Scottish princess rebels against her imminent betrothal with un-bear-able consequences.
At this point Pixar had just completely stopped giving a fuck about making appealing movies:
‘Unpronounceable movie about a rat becoming a chef in France’
‘Robots fall in love, barely any dialogue for the first twenty minutes’
‘Film about a country where the people have accents nobody understands, ridiculous and mental plot twist half way through, no recognizable stars’
Fuck you, we are Pixar, we do what we want.
Unfortunately Brave isn’t the unmitigated success that Ratatouille and WALL•E are. That is not to say that it isn’t beautiful in places and actually surprisingly touching throughout (especially the ending *sobs*) and anything involving the marvellous Kelly Macdonald gets my approval.
It remains to be seen whether Cars 2 and Brave are just a dip or the bursting of the bubble at Pixar but there is no doubting they don’t live up to previous releases. When there is still so much humour, fun and imagination on show however, does it really matter? Rob loves Pixar 4 eva.
An orphan with an advanced sense of smell goes to extreme lengths to find the perfect scent.
Director Tom Tykwer showed us recently he is not afraid of making bonkers, lengthy and original cinema with his polarizing adaptation of Cloud Atlas. Perfume is equally if not more unusual but it doesn’t work quite as well.
Protagonist (or anti hero?) Jean-Baptiste Grenouille played by Ben Whishaw I found to be such a grotesque character that not only did I not sympathize with him, I actively wanted him to be caught which makes for a strange viewing experience and resulted in me disengaging at times.
Dustin Hoffman is a welcome addition despite being a bit camp and speaking in a pretty terrible French accent. Alan Rickman is impressive as ever but it is nothing we haven’t seen from him before.
Perfume starts off odd and just goes more off the wall as it goes on culminating in one of the most bizarre and unexpected endings I have ever seen. As with Cloud Atlas Tykwer could have shaved at least half an hour off and it wouldn’t have suffered but despite all this criticism I did find I couldn’t look away.
Two immortal vampires try to exist in modern day Brighton attempting to hide their identity from the authorities and the a mysterious order known as ‘The Brotherhood’.
I will watch anything focusing on vampires or zombies. From the good (Underworld) to the terrible (Queen of the Damned). I’ve even sat through one and a half Twilight films. So where does Byzantium rank? Pretty high actually. The story is compelling, taking in a lot of vampire lore (although only picking and choosing. The vampires can walk around in sunlight but they still have to be invited in) and with some stunning imagery. It is the cast though that really elevates this above the average. Saoirse Ronan is humourless but intense and believable and Gemma Arterton pulls off ‘foul mouthed hooker’ surprisingly well. It is always nice to see Sam Riley in anything and he is probably the best thing about Byzantium. Letting the side down slightly is Caleb Jones who doesn’t seem to know if he is in the flashbacks or the modern day judging from his costume and speech. Despite being predictable (particularly the ending), Byzantium is surprisingly dark and nasty and is much more than just an ‘adult Twilight’.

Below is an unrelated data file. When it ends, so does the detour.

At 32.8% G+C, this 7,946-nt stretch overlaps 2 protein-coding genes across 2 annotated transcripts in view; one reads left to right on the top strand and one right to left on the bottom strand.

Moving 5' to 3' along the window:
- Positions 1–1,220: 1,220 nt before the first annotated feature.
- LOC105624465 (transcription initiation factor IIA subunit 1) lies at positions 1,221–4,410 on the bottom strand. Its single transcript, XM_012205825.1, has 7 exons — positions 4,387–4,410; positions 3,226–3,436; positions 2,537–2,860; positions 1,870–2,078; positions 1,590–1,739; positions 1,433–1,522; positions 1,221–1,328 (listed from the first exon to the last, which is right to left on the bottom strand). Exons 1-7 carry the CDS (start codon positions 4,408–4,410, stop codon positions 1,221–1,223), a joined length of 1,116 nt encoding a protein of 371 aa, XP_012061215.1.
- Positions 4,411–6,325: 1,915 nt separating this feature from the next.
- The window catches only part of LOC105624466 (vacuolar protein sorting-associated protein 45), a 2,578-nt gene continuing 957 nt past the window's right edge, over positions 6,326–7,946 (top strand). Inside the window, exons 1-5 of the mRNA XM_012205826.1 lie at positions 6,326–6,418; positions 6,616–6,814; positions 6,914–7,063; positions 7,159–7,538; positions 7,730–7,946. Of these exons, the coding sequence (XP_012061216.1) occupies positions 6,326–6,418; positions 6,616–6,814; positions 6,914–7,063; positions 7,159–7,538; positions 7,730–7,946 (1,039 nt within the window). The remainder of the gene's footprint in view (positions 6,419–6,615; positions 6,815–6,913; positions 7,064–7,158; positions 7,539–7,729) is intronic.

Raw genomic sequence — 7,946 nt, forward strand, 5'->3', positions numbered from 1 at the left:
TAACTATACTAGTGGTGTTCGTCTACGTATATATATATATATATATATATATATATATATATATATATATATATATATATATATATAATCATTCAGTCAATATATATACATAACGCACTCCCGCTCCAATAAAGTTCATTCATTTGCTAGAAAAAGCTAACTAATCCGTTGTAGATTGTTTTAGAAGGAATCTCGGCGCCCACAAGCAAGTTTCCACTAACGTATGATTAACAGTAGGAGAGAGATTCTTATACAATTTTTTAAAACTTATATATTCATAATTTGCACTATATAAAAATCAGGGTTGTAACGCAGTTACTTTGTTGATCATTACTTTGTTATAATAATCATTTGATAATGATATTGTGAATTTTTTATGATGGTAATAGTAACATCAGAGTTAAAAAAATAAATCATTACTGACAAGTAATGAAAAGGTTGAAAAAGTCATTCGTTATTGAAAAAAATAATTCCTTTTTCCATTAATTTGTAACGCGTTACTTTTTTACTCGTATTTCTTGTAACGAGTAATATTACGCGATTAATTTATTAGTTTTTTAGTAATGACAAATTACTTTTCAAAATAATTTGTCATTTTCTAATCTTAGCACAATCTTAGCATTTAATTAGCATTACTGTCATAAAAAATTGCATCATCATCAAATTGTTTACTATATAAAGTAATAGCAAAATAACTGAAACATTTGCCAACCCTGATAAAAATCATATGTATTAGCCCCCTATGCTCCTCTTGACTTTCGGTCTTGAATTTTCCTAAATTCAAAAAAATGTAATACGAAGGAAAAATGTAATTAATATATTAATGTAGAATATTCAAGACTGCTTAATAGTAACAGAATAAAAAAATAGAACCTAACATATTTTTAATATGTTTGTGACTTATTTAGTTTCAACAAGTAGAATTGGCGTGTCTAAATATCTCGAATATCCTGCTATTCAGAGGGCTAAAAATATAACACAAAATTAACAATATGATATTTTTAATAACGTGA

A family man who hides his secret life as a contract killer from his loved ones sees his lies start to unravel.
An impressive cast for such a pedestrian (albeit true) story. Michael Shannon is intense and menacing as ever. Winona Ryder reminds us she is still a thing in a solid role. Chris Evans is once again wasted in a small role, ditto James Franco. Elsewhere Ray Liotta plays Ray Liotta and David Schwimmer manages to not be too distracting in spite of (because of?) looking for all the world like former England goalkeeper David Seaman.
The pacing is all wrong in The Iceman, it always feels there is no time for character development with such a long time span squeezed into an hour and forty five minutes. Worth watching if you are a big Michael Shannon fan as he really is once again superb but a chore in every other respect.
Compelling documentary with several WTF moments…
This fascinating documentary tells the story of Frédéric Bourdin, a French man who pretended to be an American boy who went missing when he was 13.
The re-enactments are a bit crime watch and unnecessary at times but the story itself is frankly astonishing. The Imposter is also a triumph in film making as the story is revealed slowly and in layers to jaw dropping effect. I can guarantee you wont be able to watch this without researching the film afterwards which is surely the highest compliment you can pay a documentary?